And a third Mumsnetter wrote: ‘I have also worked in hospitality for many years, and as a waitress I HAVE acted on these complaints, but only if I agreed with them. Were you drinking? 

‘I can easily imagine a party of 9 adults drinking and getting carried away with reminiscing about childhoods. If you were talking at a reasonable level then there would be little chance of someone complaining about it, and pretty much zero chance of a member of staff having to act on the complaint.’ 

Meanwhile a fourth poster said: ‘You were probably way louder than you’re letting on! Big merry groups always are. You’re not in the wrong as such but neither was the restaurant – they can’t ignore complaints from other diners. You’re not more important or worthy just because you’re bringing more covers.’

Numerous commentators felt that the poster’s table had probably been more noisy than they realised – and had probably been quite annoying to other diners

And a fifth felt the same, writing: ‘For a waiter to intervene , you must have been pretty loud. My husband and I were out with another couple a few weeks ago and there was a table of 10 people who were so loud – everyone talking at once , one person with a screeching laugh and a couple of really loud men- that it was actually quite hard for us to hear each other.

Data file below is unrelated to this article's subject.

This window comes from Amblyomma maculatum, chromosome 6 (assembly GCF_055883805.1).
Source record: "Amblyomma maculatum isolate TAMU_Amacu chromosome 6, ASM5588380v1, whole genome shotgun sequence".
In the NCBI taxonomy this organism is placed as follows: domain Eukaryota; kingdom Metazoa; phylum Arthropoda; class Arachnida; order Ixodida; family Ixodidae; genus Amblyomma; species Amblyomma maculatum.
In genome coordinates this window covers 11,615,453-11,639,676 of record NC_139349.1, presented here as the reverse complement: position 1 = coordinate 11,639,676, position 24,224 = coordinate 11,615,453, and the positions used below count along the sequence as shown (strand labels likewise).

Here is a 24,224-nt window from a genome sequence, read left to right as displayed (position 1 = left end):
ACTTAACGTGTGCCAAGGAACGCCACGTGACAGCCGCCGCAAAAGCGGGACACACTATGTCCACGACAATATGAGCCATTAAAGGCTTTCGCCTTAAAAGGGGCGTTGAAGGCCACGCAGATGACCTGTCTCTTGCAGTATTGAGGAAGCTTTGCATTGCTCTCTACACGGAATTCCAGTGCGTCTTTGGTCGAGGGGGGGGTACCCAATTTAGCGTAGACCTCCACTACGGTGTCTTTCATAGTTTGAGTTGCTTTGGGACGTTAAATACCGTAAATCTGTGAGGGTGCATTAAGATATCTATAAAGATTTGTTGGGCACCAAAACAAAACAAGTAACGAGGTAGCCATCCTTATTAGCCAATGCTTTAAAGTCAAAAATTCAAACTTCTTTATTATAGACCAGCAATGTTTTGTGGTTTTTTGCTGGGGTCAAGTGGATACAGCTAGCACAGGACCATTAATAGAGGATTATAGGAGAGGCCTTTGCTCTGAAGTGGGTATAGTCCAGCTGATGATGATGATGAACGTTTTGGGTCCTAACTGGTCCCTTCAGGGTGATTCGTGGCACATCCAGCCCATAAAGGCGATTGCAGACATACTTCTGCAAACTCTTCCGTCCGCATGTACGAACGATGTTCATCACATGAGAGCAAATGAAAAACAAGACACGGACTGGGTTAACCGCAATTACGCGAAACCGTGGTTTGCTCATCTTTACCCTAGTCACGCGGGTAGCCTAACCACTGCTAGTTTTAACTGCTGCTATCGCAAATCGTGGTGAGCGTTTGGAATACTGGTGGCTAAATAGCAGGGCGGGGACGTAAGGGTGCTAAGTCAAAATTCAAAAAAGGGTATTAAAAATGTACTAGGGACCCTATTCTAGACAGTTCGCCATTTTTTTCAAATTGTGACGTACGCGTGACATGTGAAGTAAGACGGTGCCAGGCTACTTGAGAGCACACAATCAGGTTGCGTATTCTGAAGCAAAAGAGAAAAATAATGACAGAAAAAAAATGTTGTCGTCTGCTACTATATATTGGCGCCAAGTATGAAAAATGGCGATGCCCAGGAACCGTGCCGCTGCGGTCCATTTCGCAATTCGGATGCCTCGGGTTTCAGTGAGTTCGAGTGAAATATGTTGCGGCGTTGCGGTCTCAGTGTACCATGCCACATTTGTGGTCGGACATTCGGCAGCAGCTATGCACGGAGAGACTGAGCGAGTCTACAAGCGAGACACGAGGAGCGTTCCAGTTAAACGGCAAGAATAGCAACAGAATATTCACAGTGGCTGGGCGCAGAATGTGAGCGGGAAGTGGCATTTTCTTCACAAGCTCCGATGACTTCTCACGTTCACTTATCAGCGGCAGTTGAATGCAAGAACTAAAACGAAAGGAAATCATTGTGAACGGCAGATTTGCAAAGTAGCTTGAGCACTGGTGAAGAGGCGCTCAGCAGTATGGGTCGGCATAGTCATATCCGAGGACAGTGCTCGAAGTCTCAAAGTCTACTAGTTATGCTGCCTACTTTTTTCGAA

‘The manager had a word with them . We couldn’t hear what was said but they weren’t happy.’ 

However, others were more sympathetic to the poster’s plight, with one respondent writing: ‘If the music was loud then if they accepted a booking of 9 people on a table they should expect the conversations to also be loud as otherwise how else can you hear each other?!?!

‘I think the complaint was unacceptable, especially if they were taking £800 from your party!

‘I would be leaving a 2* review saying nice food but very loud music so had to talk quite loudly to have a group conversation then got told off for talking too loudly which was rather rude.’  

Meanwhile, another suggested that the waiter had failed to handle the situation well, saying: ‘Yes, doesn’t sound like it was managed well by the waiter. Even if you were being loud there was no need to tell you there had been a complaint. Puts a whole awkwardness on your night.’ 

Some respondents were a bit more sympathetic towards the original poster, and suggested that it wasn’t something she should let ruin her evening

And a further forum user agreed that the eatery could have handled the situation differently, writing: ‘I think it’s the restaurant’s responsibility to set the vibe for the restaurant and if they want quiet dining they can, they won’t attract big lively tables etc but I guess that’s up to them. 

‘Just don’t go there again and aim for somewhere a little more lively! What annoys me is when people start telling others to be quiet themselves. Its not up to the punter to decide what customers they want/don’t want around them.’ 

Another poster suggested taking a more philosophical viewpoint, writing: ‘Focus on the nice parts of the evening and let this bit go.’ 

And a further Mumsnetter agreed, adding: ‘Being asked to keep it down a bit isn’t really something to be offended by, and it certainly shouldn’t spoil your evening. 

‘I would have asked the waiter to pass on our apologies to the table who complained but suggest they turn down the music to prevent people needing to raise their voices.’